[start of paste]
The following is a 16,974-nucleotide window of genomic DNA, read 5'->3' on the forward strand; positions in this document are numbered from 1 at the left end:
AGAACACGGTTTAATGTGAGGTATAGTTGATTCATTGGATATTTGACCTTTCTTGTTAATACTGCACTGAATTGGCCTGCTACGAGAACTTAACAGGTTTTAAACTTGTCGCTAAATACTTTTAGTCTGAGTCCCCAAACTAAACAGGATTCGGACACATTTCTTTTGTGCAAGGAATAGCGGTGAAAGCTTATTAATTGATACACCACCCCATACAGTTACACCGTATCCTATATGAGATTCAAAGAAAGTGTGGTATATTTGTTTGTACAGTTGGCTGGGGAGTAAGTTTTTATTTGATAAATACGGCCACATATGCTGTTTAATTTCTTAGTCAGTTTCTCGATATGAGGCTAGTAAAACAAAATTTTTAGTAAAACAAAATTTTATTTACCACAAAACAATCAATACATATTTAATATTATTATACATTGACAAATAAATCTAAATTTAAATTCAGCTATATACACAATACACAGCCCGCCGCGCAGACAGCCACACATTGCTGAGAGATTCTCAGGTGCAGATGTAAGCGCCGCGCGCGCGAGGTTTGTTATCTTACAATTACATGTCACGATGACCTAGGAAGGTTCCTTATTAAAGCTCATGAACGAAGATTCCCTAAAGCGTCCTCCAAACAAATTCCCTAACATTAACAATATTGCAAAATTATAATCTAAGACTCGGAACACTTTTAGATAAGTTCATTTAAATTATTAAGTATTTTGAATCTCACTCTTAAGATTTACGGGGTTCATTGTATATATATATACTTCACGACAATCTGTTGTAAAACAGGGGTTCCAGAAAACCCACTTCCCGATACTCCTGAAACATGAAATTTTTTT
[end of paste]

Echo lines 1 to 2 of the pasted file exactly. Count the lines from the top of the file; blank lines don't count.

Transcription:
The following is a 16,974-nucleotide window of genomic DNA, read 5'->3' on the forward strand; positions in this document are numbered from 1 at the left end:
AGAACACGGTTTAATGTGAGGTATAGTTGATTCATTGGATATTTGACCTTTCTTGTTAATACTGCACTGAATTGGCCTGCTACGAGAACTTAACAGGTTTTAAACTTGTCGCTAAATACTTTTAGTCTGAGTCCCCAAACTAAACAGGATTCGGACACATTTCTTTTGTGCAAGGAATAGCGGTGAAAGCTTATTAATTGATACACCACCCCATACAGTTACACCGTATCCTATATGAGATTCAAAGAAAGTGTGGTATATTTGTTTGTACAGTTGGCTGGGGAGTAAGTTTTTATTTGATAAATACGGCCACATATGCTGTTTAATTTCTTAGTCAGTTTCTCGATATGAGGCTAGTAAAACAAAATTTTTAGTAAAACAAAATTTTATTTACCACAAAACAATCAATACATATTTAATATTATTATACATTGACAAATAAATCTAAATTTAAATTCAGCTATATACACAATACACAGCCCGCCGCGCAGACAGCCACACATTGCTGAGAGATTCTCAGGTGCAGATGTAAGCGCCGCGCGCGCGAGGTTTGTTATCTTACAATTACATGTCACGATGACCTAGGAAGGTTCCTTATTAAAGCTCATGAACGAAGATTCCCTAAAGCGTCCTCCAAACAAATTCCCTAACATTAACAATATTGCAAAATTATAATCTAAGACTCGGAACACTTTTAGATAAGTTCATTTAAATTATTAAGTATTTTGAATCTCACTCTTAAGATTTACGGGGTTCATTGTATATATATATACTTCACGACAATCTGTTGTAAAACAGGGGTTCCAGAAAACCCACTTCCCGATACTCCTGAAACATGAAATTTTTTT